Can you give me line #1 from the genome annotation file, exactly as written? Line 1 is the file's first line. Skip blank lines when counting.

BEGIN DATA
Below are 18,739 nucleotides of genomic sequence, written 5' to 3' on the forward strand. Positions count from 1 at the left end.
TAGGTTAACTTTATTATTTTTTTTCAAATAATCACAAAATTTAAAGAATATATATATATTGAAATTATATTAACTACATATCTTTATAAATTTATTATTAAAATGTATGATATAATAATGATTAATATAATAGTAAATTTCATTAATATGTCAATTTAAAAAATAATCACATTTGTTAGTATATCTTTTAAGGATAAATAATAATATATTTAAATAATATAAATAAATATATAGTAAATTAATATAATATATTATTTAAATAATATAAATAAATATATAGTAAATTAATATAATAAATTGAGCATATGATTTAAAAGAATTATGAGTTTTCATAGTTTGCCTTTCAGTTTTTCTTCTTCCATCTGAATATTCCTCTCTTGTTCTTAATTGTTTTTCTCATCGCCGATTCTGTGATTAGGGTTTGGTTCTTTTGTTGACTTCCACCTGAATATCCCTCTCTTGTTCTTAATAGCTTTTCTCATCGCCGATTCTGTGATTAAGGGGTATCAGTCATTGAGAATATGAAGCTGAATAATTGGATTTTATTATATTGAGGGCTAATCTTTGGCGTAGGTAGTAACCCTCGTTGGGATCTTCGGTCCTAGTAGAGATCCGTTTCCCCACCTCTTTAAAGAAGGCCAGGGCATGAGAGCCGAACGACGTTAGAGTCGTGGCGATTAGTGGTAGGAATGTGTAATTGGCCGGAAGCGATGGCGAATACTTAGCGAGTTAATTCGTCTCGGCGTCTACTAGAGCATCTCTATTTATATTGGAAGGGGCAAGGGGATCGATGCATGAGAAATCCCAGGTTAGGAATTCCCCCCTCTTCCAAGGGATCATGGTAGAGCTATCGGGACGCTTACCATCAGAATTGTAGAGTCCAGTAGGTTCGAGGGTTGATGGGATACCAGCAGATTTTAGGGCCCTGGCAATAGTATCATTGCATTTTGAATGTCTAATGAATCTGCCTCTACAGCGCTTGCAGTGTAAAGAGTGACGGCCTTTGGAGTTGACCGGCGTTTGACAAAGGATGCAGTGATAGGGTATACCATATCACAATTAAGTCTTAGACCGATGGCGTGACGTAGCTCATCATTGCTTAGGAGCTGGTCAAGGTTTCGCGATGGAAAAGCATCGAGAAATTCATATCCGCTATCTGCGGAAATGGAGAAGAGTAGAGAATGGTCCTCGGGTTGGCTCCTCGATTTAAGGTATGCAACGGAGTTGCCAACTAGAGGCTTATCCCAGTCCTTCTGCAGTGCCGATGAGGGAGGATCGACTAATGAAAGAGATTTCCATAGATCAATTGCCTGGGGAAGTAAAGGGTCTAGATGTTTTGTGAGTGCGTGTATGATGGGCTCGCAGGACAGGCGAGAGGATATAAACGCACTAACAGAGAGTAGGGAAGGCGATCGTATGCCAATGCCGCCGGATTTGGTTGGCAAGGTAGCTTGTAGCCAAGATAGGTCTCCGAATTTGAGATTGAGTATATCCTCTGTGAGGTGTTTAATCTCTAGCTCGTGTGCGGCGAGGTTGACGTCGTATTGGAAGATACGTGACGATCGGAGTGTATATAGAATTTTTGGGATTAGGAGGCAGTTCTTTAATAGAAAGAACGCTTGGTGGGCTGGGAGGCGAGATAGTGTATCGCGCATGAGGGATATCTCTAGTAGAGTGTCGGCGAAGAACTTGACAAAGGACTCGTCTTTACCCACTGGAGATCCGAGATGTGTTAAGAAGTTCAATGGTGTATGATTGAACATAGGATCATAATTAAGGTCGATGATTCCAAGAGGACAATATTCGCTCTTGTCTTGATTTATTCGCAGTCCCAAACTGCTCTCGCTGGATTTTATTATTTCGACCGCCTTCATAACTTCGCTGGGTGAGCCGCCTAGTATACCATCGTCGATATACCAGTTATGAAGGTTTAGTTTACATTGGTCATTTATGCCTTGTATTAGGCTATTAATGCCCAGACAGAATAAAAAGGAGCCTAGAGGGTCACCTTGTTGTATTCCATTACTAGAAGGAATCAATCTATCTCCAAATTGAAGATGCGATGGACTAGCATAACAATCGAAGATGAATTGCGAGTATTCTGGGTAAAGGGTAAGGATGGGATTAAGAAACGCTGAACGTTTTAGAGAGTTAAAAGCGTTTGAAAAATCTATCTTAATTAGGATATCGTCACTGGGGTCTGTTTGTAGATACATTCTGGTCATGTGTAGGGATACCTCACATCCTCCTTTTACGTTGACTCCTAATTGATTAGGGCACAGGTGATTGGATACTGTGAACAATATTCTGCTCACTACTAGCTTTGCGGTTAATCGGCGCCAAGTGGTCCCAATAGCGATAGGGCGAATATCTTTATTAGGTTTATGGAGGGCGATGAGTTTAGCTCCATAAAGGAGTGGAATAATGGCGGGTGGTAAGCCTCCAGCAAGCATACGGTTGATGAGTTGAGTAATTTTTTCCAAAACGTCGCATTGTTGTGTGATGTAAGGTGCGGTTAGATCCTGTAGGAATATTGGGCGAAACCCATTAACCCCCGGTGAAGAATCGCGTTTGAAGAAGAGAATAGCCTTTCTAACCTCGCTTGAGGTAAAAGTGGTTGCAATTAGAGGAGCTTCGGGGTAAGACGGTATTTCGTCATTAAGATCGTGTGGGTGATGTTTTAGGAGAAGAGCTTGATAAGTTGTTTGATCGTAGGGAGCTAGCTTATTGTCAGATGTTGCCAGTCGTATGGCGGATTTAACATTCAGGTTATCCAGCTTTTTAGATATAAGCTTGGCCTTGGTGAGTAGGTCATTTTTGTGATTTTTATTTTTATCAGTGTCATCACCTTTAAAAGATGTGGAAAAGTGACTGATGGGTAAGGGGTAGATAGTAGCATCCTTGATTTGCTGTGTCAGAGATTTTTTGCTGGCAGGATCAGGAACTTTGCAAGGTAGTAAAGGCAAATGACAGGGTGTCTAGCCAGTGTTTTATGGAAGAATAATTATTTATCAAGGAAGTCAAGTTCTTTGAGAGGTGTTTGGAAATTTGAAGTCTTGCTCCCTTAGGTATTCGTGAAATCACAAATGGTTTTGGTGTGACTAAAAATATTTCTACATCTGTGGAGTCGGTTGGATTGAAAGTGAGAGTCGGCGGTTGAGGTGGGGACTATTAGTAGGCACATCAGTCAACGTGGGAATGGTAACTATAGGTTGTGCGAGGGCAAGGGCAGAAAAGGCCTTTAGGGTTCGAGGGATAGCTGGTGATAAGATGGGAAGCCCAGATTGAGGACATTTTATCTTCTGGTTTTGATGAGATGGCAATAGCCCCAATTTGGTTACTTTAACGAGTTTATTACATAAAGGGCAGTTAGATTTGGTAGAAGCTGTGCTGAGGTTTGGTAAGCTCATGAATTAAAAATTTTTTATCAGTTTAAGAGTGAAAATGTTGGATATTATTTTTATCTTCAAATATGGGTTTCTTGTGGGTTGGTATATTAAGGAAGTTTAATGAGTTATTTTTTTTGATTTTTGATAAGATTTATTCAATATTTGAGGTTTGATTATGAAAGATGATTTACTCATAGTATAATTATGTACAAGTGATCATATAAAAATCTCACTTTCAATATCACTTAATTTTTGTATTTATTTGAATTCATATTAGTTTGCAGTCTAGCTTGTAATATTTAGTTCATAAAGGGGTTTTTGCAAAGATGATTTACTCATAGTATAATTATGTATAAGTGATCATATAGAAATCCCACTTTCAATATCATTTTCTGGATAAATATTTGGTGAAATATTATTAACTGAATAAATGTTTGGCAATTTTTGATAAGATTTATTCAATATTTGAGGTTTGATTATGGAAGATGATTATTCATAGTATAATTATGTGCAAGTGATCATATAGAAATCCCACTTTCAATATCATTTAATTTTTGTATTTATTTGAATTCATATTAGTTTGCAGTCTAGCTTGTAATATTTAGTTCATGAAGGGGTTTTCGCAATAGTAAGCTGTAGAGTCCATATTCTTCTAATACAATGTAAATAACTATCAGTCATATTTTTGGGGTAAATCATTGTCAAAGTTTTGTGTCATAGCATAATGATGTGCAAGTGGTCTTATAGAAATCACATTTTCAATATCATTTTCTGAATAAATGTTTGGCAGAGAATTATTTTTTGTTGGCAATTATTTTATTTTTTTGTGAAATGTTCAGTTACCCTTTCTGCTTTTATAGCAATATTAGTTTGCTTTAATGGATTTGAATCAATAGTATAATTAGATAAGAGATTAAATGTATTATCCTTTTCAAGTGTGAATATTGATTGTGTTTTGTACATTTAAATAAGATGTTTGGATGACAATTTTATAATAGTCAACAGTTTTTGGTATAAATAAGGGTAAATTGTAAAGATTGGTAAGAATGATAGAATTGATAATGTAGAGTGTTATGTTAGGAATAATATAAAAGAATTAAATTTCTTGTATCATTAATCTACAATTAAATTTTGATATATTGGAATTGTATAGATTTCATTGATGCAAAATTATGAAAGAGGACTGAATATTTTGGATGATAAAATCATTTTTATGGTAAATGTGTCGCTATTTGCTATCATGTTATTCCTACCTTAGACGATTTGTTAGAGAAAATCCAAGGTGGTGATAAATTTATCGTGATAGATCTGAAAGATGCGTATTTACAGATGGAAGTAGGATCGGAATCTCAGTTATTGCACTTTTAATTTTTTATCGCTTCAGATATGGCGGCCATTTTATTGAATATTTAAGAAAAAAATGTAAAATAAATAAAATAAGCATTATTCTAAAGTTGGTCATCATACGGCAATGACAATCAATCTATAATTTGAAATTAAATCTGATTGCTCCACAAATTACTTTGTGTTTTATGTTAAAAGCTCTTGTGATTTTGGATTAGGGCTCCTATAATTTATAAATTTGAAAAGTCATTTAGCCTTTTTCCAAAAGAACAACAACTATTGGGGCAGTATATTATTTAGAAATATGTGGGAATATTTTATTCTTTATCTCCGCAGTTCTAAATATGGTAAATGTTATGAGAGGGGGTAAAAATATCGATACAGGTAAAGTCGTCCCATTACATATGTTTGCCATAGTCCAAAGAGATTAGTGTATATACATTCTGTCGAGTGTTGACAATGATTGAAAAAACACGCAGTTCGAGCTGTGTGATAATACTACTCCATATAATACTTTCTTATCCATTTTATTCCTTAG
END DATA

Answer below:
Below are 18,739 nucleotides of genomic sequence, written 5' to 3' on the forward strand. Positions count from 1 at the left end.